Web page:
Though conversion was a solitary experience that occurred within each individual’s heart, evangelicals were strongly devoted to the accomplishment of “good works” within their religious communities.
One of the most emblematic practices was the camp meeting revival.
Unsurprisingly, it proved especially appealing to the middling- and lower-class people of North Carolina’s backcountry.
This movement, which by the Civil War era would be nearly synonymous with southern religion, made its first inroads in the colony of North Carolina during the early eighteenth century.
By the early 1800s, the Second Great Awakening was in full swing: revivals were again widespread, and conversions occurred at a rapid pace.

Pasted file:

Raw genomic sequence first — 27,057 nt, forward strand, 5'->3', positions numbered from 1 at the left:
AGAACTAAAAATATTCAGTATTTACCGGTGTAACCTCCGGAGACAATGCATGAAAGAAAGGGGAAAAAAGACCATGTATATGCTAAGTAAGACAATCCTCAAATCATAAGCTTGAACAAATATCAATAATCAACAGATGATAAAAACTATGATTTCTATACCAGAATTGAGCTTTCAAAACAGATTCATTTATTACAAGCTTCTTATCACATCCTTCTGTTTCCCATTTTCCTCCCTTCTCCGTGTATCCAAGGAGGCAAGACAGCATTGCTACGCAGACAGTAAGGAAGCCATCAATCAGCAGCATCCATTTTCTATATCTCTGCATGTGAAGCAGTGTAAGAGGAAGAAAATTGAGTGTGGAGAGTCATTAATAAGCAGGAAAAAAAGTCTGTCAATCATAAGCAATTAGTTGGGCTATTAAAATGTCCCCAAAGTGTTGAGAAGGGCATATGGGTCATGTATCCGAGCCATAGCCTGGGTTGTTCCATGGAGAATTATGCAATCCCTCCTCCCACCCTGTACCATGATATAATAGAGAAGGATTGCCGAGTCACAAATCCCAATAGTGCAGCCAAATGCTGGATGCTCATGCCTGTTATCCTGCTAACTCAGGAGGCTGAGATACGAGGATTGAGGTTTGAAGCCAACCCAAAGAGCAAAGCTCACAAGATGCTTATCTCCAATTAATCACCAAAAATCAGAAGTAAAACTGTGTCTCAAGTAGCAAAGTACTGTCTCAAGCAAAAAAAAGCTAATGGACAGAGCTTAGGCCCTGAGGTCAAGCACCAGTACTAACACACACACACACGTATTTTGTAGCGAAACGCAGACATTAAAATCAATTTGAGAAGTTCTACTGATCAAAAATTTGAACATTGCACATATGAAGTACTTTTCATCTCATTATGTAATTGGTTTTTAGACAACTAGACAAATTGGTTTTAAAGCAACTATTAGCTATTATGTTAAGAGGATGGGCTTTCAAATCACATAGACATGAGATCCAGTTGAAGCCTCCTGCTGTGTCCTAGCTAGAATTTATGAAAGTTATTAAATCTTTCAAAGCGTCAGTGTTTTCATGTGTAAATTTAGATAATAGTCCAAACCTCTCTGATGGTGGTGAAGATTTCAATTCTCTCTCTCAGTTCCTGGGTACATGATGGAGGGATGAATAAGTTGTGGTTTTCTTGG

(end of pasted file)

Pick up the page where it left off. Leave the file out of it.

Methodists, for example, nearly doubled their membership between 17.
Image courtesy of the North Carolina Office of Archives and History, Raleigh, NC.
The evangelical conviction—that each man and woman required a personal conversion in Christ—had a socially leveling effect on believers.